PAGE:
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Scott Gessler’s Weak Case Against Same Day Registration in Colorado

Brenden Timpe

Colorado Secretary of State Scott Gessler has come out swinging against a proposal to allow voters in his state to register on Election Day. Coloradans currently must register at least 29 days ahead of time, and Gessler is dusting the cobwebs off a well-worn bogeyman in an attempt to keep it that way. In a recent op-ed in the Denver Post, Gessler wrote:

Election Day registration allows people to vote on the same day they register. Unfortunately, this opens the door to fraud and error, and it creates huge problems for administering elections. Indeed, experience in other states shows that Election Day registration is a real problem.

Gessler's opposition to SDR comes as no surprise. As Secretary of State, he has upset voting rights groups by waging a campaign to intimidate and purge voters. He also filed a lawsuit to prevent local governments from mailing ballots to voters – including soldiers serving overseas – who were inactive in 2010. 

Gessler’s motives aside, is there any substance to his claims that polling places would be overrun by fraud once Same Day Registration is enacted?

Fortunately for our democratic system of government, there is virtually no evidence of voter impersonation in our elections. Gessler points to a report alleging 113 cases of “voter fraud” in Minnesota during the 2008 election, as well as a police report dating to the 2004 election that tracked inconsistencies in Wisconsin’s voter rolls. But nonpartisan investigations have found these reports to be unfounded – or, at worst, isolated or highly overstated cases adding up to a tiny sliver of the electorate. A Demos analysis of SDR states conducted by Lorraine Minnite, a professor at Barnard College of Columbia University and an expert on voter fraud, revealed that between 2002 and 2005 just one case of voter impersonation occurred at the polls in all SDR states during a period where millions of vote were cast. An extensive investigation of fraud allegations by the New Hampshire Attorney General after the 2004 election found no evidence of individuals voting more than once in an election where nearly 700,000 ballots were cast. Authorities ultimately prosecuted three individuals for providing false addresses and two others for using false or forged names.

Scott Gessler should spend more time talking to his fellow election officials in SDR states. If he did, he'd find that these officials don't believe that SDR invites fraud. Local elections officials in SDR states who have participated in two Demos surveys have reported that current fraud-prevention measures suffice to ensure the integrity of elections. A number of officials who oversee SDR systems have stepped forward to support the expansion of SDR to other states and allay concerns that this reform will increase fraud.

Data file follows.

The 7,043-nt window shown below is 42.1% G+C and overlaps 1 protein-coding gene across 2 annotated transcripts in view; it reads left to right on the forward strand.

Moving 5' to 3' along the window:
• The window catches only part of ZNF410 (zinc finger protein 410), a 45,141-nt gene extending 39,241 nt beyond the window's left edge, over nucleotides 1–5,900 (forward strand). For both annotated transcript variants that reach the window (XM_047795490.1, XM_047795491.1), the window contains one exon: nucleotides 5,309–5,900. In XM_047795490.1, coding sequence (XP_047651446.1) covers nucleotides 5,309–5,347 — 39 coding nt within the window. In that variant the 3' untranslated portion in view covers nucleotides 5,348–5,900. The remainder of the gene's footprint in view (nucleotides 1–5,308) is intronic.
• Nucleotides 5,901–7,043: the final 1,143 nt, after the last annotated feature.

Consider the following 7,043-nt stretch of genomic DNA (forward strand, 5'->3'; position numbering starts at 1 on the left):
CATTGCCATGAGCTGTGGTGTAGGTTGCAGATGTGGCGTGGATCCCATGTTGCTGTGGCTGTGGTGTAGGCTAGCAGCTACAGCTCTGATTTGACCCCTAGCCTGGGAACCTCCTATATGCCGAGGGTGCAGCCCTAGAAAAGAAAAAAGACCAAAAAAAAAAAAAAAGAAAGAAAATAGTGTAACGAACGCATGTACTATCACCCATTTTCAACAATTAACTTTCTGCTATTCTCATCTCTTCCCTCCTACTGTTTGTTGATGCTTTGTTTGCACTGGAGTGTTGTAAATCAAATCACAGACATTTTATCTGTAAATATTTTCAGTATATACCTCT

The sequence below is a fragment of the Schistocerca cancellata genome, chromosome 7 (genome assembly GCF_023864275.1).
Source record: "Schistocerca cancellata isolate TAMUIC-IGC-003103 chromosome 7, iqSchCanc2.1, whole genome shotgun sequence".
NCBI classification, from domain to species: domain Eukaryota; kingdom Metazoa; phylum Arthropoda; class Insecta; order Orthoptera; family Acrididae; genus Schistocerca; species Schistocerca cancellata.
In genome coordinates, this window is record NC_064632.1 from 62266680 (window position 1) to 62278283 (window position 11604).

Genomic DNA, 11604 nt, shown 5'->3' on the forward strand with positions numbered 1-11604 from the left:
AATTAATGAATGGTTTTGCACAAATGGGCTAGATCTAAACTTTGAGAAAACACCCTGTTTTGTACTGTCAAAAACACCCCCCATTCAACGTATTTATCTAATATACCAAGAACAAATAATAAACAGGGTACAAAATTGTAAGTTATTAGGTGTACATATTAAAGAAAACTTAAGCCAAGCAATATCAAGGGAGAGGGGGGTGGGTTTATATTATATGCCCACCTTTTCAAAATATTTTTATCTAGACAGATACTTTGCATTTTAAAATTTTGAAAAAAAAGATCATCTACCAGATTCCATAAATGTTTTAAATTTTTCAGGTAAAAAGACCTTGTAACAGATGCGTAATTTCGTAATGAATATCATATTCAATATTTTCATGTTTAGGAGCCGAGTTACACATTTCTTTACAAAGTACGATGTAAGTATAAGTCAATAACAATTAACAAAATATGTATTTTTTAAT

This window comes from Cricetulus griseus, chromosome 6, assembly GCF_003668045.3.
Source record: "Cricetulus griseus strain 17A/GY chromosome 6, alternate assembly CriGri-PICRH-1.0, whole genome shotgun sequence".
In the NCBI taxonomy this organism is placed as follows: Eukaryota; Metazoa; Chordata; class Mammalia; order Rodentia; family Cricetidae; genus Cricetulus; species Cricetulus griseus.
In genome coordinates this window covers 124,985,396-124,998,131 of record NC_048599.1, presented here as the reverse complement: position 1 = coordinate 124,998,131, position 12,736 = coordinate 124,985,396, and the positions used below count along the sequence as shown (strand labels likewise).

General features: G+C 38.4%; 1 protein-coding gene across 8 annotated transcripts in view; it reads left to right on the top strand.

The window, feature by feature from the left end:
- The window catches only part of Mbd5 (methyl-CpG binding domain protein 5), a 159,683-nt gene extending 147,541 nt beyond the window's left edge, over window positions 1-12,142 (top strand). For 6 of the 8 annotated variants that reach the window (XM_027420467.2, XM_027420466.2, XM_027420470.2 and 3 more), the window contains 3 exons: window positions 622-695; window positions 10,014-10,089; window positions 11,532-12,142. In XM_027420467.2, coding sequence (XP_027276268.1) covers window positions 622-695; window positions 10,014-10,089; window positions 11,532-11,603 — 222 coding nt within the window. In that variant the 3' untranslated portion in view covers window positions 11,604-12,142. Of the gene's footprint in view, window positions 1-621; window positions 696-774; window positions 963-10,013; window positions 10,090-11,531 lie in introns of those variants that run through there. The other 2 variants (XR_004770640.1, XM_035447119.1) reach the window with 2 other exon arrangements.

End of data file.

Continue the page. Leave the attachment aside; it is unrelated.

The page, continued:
In recent testimony to the Maryland legislature, Steven Carbó of Demos noted that:

states impose heavy penalties for voter fraud; voters are required to show documentation for proof of residency; and they must sign an oath attesting to their identity and citizenship.  And unlike registration by mail, SDR requires eligible voters to attest to their identity face-to-face before an elections official.  

Yet if fraud is generally rare in U.S. elections, disenfranchisement is common. Millions of Americans are disenfranchised every election year because of outdated registration and voting systems. Millions more don't vote because of needless obstacles to registration, like the deadline that requires Coloradans to register 29 days before an election -- despite the fact that studies consistently show that many voters only become interested in an election within a few weeks or even days of Election Day.

Same Day Registration is an effective way to prevent disenfranchisement and ensure the opportunity to vote. As Carbó pointed out:

A previously registered voter who only learns on Election Day that her name has been left off the voter rolls can simply update a faulty registration record or register anew with SDR, and cast a ballot that will be counted. 

If Gessler is really interested in making it “easy to vote, but tough to cheat,” his best bet is to support Same Day Registration along with common-sense steps to modernize the registration process – such as registration that is automatically updated when a voter’s address changes.

The fact that Gessler trumpets Colorado's turnout rate of 70 percent in 2012, among the highest in the nation, only shows how complacent many U.S. election officials are about voter participation rates that lag well behind most other advanced countries, where voting is more accessible. Turnout in many European countries is over 80 percent. Nearly a third of eligible Coloradoans did not vote in the 2012 election -- over 1 million people

SDR is a proven way to boost turnout among eligible voters. Studies of SDR suggest that this reform could brings tens of thousands of new voters to the polls in Colorado.